In July 2005, a Democratic staff memo says that Barr participated in a panel discussion in which he said: “There is nothing wrong with coercive interrogation, applying pain, discomfort and other things that make people talk, so long as it doesn’t cross the line and involve the gratuitous barbarity involved in torture.” Barr has also said in the past that he supported President George W. Bush’s decision to use military tribunals rather than civilian courts to try al-Qaeda members. Democratic committee staffers said they expect him to be asked about this topic.
One committee member has signaled he plans to ask Barr about his past interactions with politically active conservative organizations that accept anonymous donations.
“I would like you to be prepared to discuss how DOJ recusal and conflict of interest policies can be effective if nominees like you, or appointees like (acting attorney general Matthew) Whitaker fail to disclose anonymous payments,” Sen. Sheldon Whitehouse (D-R.I.) wrote in a letter to Barr last week.
In the four-page letter, Whitehouse told Barr he was interested in the broad issue of dark money funding in American politics. In doing, so, Whitehouse discussed a nonprofit that previously employed Whitaker, the Foundation for Accountability and Civic Trust, a conservative advocacy organization.
Whitehouse wrote Barr that the group received nearly all of its funding from one dark money group and he asked Barr to be prepared to discuss that topic. Senate staff said this area of questioning could lead to a discussion of Barr’s connection to the Federalist Society, a conservative legal group, and its influential executive vice president, Leonard Leo.
In his letter, Whitehouse also asked Barr to be prepared for questioning on a signal moment in the Watergate scandal: when President Richard Nixon, in October 1973, ordered the firing of independent special prosecutor Archibald Cox, who was investigating Nixon’s role in Watergate events.
In the aftermath of that firing, which became known as “the Saturday night massacre,” the acting attorney general at the time, Robert Bork, signed an order that ensured the independence of Cox’s successor, Leon Jaworski.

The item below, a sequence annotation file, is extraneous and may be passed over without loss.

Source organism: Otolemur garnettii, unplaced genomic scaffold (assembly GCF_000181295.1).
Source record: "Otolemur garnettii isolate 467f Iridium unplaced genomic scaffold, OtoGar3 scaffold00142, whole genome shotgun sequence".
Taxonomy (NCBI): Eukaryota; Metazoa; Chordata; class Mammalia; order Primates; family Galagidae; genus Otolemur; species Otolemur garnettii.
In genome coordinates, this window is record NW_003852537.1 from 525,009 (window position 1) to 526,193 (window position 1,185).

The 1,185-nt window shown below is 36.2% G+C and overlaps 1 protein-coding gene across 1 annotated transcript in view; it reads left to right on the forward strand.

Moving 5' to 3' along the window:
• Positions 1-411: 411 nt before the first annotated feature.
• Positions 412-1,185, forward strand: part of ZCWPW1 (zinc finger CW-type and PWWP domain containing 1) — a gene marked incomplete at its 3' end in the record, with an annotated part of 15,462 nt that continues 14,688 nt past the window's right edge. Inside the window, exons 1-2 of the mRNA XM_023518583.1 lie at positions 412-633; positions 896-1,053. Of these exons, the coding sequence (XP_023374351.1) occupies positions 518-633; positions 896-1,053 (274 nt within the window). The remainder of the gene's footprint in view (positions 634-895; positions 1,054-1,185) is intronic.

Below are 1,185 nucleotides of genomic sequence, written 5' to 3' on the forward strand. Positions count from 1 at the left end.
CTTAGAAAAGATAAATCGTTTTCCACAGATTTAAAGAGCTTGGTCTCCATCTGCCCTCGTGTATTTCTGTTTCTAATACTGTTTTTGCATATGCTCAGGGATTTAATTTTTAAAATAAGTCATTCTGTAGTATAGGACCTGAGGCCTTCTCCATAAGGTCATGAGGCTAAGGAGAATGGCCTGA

Whitehouse asked Barr to “to review the Bork order closely” in advance of the hearing “so that we have a discussion about whether you have any objections to adopting” such protection for the current special counsel.
8 a.m.: The ‘obstruction’ memo that Barr might have a hard time explaining
In private practice, Barr was an occasional pundit who commented publicly — and sometimes skeptically — about Justice Department and Mueller-related matters. He said in 2017, for example, that he would have liked to have seen “more balance” on Mueller’s team — which includes many lawyers who have given political contributions to Democrats — and he wrote that Trump’s decision to fire James B. Comey as FBI director was “quite understandable.”
But perhaps the commentary that will draw the most questions Tuesday is a 19-page memo that is highly critical of Mueller pursuing an obstruction case. Among other views, Barr wrote that Mueller’s apparent theory of obstruction was “fatally misconceived” and he “should not be permitted to demand that the President submit to interrogation about alleged obstruction.”
That latter point might be particularly critical. The president has answered some questions in writing from Mueller’s team, but Barr would likely have to approve Mueller’s issuing a subpoena to force him to answer more.
Lawmakers will likely interrogate Barr about the memo and press for specific guarantees that he will leave Mueller’s probe alone and make Mueller’s ultimate findings public. For his part, Barr said in written testimony released in advance of the hearing that on his watch, Mueller would “be allowed to complete his work,” and that it was “very important” Congress and the public be informed of the results.